Yesterday, I could have told you that I have never heard either you or Mom scream. That’s why when I was laying on my bed, headphones in my ears, relaxing to near-sleep, the sound of sustained, deathly screaming coming from downstairs could only mean one thing: a life-altering disaster had struck my little family.
In 1999, I woke up to the sound of my mother wailing, and found her on her knees cradling our phone in the kitchen. “Jon died,” she told me, while I wiped the sleep from my eyes and attempted to fathom a void that was once my brother. It took me a few hours to realize that this memory is why I was convinced that either you had broken your neck going downstairs, or Mom had died from a stroke.
I threw off my headphones and ran out of the room. You were running upstairs. “WHAT? WHAT? WHAT???” I panic-demanded. You answered, but I didn’t hear you because my either-or, mental death scenario meant that if you were the screamer, you must have just found Mom dead. I ran downstairs to find your mother, standing, healthy, a little bewildered. You were still screaming upstairs, a mournful, frantic howl.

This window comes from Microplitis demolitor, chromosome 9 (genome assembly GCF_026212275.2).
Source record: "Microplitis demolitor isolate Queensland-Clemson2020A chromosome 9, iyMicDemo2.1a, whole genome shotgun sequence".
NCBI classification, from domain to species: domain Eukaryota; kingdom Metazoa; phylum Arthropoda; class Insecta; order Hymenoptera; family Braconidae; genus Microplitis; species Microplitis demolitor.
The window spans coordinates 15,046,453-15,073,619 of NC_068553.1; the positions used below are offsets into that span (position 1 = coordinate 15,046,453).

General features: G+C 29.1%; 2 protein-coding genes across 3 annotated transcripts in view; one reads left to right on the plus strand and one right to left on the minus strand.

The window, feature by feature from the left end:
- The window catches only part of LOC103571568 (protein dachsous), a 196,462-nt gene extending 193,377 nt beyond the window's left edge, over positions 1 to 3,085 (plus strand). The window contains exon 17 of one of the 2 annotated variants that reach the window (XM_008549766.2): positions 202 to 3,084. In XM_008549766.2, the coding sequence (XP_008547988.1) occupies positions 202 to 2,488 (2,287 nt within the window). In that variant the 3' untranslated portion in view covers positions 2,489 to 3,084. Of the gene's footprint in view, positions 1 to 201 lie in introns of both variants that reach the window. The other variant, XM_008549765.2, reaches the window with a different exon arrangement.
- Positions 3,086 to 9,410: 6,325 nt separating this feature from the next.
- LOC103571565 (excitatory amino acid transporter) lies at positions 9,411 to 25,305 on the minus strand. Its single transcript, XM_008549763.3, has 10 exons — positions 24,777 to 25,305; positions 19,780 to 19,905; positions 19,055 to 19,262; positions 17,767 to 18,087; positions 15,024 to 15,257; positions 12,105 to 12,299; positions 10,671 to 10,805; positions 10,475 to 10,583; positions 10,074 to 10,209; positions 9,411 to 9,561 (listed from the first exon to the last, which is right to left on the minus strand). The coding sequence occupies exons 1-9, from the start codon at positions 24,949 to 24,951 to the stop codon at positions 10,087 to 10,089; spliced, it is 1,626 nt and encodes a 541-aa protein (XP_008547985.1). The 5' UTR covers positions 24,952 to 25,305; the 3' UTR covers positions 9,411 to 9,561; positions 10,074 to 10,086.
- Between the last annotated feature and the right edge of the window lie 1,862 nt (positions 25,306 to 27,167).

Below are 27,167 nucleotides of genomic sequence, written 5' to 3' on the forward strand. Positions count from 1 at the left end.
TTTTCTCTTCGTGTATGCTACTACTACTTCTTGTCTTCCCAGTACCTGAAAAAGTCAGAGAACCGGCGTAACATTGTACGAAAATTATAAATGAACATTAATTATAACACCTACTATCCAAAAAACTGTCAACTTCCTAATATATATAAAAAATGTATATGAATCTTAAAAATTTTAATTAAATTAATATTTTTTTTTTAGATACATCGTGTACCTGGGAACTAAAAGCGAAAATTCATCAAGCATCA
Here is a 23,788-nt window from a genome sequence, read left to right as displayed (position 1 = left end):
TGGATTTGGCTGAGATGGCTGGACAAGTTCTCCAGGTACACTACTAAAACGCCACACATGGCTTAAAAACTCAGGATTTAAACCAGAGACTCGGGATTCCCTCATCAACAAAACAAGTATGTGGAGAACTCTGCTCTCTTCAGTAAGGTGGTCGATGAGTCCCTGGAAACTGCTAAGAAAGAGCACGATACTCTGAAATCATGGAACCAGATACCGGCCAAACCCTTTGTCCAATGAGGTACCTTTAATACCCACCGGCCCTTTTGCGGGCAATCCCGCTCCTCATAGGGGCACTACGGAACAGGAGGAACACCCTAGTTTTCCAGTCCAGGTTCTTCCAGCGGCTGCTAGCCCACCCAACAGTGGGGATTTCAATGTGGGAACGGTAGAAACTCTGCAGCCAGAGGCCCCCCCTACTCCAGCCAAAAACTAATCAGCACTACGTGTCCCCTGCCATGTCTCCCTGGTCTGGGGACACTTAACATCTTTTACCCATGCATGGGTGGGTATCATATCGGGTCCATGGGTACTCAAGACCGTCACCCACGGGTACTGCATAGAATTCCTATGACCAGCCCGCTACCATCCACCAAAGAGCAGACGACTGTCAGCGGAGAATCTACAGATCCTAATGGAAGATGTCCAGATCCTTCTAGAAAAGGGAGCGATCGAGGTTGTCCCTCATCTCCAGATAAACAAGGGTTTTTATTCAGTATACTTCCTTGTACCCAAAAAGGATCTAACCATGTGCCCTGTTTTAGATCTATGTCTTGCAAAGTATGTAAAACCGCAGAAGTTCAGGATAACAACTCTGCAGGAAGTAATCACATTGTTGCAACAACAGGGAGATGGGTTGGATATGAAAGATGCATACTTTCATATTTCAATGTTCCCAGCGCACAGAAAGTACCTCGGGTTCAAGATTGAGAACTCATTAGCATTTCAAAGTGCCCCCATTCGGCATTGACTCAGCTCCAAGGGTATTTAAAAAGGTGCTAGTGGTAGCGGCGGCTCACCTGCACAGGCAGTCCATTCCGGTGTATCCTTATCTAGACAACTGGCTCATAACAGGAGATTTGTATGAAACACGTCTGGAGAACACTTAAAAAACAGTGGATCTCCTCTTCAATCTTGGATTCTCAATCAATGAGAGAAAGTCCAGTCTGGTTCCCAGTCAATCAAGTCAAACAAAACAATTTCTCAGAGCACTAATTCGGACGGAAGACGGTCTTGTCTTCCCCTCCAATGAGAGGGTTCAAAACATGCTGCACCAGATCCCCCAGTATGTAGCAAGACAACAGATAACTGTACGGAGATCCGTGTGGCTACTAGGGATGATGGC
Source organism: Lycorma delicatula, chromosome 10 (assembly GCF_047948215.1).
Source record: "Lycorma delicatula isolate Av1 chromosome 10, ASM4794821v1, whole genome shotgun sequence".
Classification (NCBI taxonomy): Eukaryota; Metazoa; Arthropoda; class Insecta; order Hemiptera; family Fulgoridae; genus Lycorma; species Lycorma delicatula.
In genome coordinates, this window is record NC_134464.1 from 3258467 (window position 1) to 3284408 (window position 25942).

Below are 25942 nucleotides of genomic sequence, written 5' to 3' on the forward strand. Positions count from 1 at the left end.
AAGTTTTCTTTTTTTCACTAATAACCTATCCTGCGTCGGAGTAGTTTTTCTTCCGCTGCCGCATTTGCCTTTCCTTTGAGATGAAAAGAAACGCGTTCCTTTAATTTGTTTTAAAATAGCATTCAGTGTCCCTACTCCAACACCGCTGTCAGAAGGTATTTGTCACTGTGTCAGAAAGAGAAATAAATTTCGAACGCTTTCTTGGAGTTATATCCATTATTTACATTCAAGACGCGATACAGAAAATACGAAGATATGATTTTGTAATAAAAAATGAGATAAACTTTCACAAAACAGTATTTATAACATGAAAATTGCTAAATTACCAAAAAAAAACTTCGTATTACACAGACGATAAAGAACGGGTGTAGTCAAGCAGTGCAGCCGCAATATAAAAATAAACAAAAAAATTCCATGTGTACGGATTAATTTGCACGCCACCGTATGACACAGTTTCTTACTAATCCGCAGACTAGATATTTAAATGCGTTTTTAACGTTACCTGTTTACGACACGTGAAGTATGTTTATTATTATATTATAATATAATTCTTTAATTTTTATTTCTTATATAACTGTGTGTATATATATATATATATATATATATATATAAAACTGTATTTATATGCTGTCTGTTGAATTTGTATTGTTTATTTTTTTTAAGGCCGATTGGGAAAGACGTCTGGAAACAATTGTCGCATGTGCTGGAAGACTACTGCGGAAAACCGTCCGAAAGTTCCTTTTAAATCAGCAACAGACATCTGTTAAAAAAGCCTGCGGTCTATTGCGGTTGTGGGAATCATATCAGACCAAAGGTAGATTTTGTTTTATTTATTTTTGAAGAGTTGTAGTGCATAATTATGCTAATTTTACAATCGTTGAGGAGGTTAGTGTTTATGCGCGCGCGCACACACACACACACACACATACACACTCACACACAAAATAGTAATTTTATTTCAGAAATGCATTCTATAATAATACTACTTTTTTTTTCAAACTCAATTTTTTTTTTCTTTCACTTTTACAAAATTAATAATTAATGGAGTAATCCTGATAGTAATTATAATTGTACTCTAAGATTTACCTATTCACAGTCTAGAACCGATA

I looked to make sure the dogs were alive–they were.
“Ari says she threw her fish away!?” Mom said to me.
I felt a corner of my mind shift from panic mode to manic fix-it mode. I ran upstairs as fast as I could. If you had accidentally thrown your fish away, it could still be alive, since fish can often survive minutes out of water. You were still screaming in your room when I found you.
“Which trash?,” I asked. “We can still save it.”
“I don’t know!!!!” you answered.
Figuring that your panic had rendered you amnesiac, I dug into the trash you had been using to clean your gerbil cage, throwing it all over your room. You’ve had a cold recently, so I was rifling through a lovely mix of gerbil shit, pee, bedding and snot rags. Mom tried to reason with you too: “which trash, honey?”
“I don’t know!! This one? That one?” You had no idea. Mom tipped over your bedroom trash–nothing but used Kleenexes.
“Honey…” Mom said calmly, “your fish is right here.” She picked up the container your fish had been swimming in while it waited for its tank to be ready after a cleaning. You kept crying; I fell to my knees for a second because they felt too weak to hold me up. Then we all hugged. Then we laughed.
The whole episode probably lasted 30 seconds at the most. Apparently, based on a quick exchange with Mom about an empty container you found in the trash, you thought someone accidentally threw your fish away; Mom thought you threw your fish away; and then I thought one of you died.
I probably think too much about life as I know it ending with a phone call or an accident. I’m too ready to believe that disaster has struck. Today I wondered if maybe I’ve passed this on to you.